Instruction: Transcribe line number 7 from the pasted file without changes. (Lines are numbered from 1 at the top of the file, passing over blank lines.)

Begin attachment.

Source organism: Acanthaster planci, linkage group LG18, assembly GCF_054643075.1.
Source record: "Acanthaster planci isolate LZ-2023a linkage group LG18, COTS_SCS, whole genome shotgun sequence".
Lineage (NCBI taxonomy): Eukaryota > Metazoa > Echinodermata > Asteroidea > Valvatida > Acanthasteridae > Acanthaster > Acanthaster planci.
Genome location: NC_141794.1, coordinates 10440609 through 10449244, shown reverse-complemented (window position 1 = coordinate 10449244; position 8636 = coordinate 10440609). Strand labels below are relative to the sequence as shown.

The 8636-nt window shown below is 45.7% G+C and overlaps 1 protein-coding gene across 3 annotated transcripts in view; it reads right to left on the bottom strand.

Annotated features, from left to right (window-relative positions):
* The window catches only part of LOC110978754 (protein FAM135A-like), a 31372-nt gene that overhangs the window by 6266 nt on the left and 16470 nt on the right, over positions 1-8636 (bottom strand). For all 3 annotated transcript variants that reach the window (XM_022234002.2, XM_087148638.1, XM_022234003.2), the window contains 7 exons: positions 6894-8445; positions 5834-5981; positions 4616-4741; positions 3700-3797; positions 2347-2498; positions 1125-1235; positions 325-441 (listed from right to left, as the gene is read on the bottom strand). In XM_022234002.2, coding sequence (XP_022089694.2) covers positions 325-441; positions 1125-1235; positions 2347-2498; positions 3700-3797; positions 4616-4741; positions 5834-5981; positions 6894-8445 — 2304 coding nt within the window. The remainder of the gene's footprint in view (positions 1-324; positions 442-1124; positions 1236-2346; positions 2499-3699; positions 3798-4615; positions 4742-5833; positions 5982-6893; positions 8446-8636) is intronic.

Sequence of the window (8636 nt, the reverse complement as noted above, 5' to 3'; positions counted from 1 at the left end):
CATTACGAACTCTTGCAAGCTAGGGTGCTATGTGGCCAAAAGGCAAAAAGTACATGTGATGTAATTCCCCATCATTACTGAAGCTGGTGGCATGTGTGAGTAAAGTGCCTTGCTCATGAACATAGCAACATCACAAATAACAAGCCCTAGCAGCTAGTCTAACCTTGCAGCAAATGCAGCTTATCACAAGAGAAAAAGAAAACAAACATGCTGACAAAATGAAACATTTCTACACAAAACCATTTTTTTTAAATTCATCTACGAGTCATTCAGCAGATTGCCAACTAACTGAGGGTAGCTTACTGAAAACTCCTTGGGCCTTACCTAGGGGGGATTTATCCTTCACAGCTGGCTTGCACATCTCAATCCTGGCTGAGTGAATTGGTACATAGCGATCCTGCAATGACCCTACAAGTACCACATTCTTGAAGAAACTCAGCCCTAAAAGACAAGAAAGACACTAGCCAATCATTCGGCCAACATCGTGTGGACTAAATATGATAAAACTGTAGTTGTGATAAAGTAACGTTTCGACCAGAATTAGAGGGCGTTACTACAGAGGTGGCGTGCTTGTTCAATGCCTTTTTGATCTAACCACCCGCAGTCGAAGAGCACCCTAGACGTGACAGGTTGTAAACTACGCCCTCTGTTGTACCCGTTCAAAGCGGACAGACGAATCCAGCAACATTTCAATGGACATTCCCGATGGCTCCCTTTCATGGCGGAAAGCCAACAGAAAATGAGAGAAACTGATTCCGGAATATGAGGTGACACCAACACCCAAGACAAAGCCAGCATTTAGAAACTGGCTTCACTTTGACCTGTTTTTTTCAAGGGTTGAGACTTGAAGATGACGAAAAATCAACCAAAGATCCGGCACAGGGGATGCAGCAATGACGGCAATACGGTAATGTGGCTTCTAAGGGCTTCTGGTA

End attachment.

* The window catches only part of LOC110978754 (protein FAM135A-like), a 31372-nt gene that overhangs the window by 6266 nt on the left and 16470 nt on the right, over positions 1-8636 (bottom strand). For all 3 annotated transcript variants that reach the window (XM_022234002.2, XM_087148638.1, XM_022234003.2), the window contains 7 exons: positions 6894-8445; positions 5834-5981; positions 4616-4741; positions 3700-3797; positions 2347-2498; positions 1125-1235; positions 325-441 (listed from right to left, as the gene is read on the bottom strand). In XM_022234002.2, coding sequence (XP_022089694.2) covers positions 325-441; positions 1125-1235; positions 2347-2498; positions 3700-3797; positions 4616-4741; positions 5834-5981; positions 6894-8445 — 2304 coding nt within the window. The remainder of the gene's footprint in view (positions 1-324; positions 442-1124; positions 1236-2346; positions 2499-3699; positions 3798-4615; positions 4742-5833; positions 5982-6893; positions 8446-8636) is intronic.